Kin selection and parental investment theories state that, in highly social species, such as humans, individuals can increase their inclusive fitness by extending support to their relatives. Here, we document patterns of kin support in a rural Ethiopian community, where postmarital residence practices provide differential access to relatives. Using demographic, anthropometric, and behavioral data collected from four villages we are able to (a) identify the effects of the presence of kin on child mortality and growth patterns and (b) provide detailed information on the role of relatives within the household. Mortality analyses indicate that grandmothers had a positive effect on child survival. Anthropometric data reveal that maternal grandmothers had a particularly beneficial effect on child height, but paternal grandmothers less so. Time allocation data suggest that grandmothers continued to visit their daughters' households, irrespective of postmarital residence, where they relieved their daughters of heavy domestic tasks rather than helping with direct grandchild care. Matrilocal postmarital residence was associated with improved child survival, although children in matrilocal households were actually smaller. This may be due to wealth effects, increased competition between siblings, or higher survival of smaller infants in matrilocal households.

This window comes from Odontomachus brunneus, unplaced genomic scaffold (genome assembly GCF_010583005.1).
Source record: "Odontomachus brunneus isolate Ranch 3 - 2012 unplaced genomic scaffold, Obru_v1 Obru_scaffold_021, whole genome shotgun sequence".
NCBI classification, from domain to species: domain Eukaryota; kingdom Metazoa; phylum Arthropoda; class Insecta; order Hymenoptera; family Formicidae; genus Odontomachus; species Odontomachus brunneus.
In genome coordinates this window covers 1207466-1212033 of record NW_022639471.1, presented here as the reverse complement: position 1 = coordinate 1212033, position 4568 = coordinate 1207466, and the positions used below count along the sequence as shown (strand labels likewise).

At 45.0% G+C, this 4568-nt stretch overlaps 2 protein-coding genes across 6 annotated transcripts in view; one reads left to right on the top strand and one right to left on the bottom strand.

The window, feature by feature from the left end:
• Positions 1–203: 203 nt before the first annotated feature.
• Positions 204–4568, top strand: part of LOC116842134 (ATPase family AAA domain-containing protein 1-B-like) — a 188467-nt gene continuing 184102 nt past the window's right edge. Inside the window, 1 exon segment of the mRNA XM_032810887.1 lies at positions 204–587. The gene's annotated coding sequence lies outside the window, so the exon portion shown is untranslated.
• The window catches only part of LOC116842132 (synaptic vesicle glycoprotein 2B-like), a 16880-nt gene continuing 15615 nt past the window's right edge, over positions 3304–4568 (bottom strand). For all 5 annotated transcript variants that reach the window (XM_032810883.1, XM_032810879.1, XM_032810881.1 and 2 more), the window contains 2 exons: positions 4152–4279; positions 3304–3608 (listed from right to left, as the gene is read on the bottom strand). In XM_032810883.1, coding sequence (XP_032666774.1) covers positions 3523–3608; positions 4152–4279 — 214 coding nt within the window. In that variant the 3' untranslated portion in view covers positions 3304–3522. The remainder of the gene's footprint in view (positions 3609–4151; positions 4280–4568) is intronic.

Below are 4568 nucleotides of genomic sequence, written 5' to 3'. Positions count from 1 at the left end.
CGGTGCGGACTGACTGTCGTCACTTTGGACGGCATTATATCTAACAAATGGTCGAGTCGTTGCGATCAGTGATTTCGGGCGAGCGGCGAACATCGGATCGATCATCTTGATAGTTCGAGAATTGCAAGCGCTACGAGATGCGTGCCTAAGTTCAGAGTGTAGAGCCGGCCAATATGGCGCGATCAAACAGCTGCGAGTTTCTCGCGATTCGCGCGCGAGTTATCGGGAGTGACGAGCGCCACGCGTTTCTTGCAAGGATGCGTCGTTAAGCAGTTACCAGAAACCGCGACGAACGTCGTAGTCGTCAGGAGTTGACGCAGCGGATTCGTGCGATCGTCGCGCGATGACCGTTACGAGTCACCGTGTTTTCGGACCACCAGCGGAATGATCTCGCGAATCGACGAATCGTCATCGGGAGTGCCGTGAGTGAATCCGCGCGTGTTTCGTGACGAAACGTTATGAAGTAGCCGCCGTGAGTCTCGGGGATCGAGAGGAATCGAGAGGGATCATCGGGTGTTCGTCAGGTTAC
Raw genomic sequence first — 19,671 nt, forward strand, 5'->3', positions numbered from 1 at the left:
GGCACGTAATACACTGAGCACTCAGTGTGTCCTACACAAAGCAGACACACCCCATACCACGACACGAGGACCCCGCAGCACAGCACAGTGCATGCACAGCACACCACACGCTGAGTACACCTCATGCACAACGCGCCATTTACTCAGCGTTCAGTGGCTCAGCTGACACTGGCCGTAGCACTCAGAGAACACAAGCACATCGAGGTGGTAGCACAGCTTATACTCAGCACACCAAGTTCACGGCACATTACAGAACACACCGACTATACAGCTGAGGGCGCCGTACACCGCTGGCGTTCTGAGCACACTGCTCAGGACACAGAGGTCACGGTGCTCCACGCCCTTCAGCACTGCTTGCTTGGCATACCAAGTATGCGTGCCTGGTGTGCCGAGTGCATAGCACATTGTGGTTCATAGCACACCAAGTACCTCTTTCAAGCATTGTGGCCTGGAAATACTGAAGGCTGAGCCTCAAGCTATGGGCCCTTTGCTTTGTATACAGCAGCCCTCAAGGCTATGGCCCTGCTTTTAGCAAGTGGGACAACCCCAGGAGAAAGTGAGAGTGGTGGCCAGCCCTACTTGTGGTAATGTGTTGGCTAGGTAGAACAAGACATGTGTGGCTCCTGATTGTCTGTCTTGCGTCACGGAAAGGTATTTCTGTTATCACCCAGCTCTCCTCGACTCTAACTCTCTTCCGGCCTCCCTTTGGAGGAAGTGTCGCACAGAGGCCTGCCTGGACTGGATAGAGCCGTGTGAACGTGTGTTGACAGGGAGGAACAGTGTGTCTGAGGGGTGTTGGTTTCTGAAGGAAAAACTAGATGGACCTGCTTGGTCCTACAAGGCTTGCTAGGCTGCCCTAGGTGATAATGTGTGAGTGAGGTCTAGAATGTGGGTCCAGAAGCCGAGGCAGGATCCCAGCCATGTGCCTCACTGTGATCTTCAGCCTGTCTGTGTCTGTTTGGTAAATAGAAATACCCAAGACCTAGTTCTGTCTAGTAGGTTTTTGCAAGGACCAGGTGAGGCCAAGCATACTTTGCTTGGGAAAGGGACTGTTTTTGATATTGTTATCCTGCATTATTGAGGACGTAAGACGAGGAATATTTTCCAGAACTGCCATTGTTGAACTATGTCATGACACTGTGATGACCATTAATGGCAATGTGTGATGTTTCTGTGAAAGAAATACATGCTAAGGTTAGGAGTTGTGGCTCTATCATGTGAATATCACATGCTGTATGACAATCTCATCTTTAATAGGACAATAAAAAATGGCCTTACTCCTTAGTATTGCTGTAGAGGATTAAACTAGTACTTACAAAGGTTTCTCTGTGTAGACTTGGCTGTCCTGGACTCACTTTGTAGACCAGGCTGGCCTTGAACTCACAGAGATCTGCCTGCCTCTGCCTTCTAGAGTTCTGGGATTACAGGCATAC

|Translated title of the contribution||Helpful grandmothers in rural Ethiopia: A study of the effect of kin on child survival and growth|
|Pages (from-to)||469 - 482|
|Number of pages||13|
|Journal||Evolution and Human Behavior|
|Publication status||Published - Nov 2005|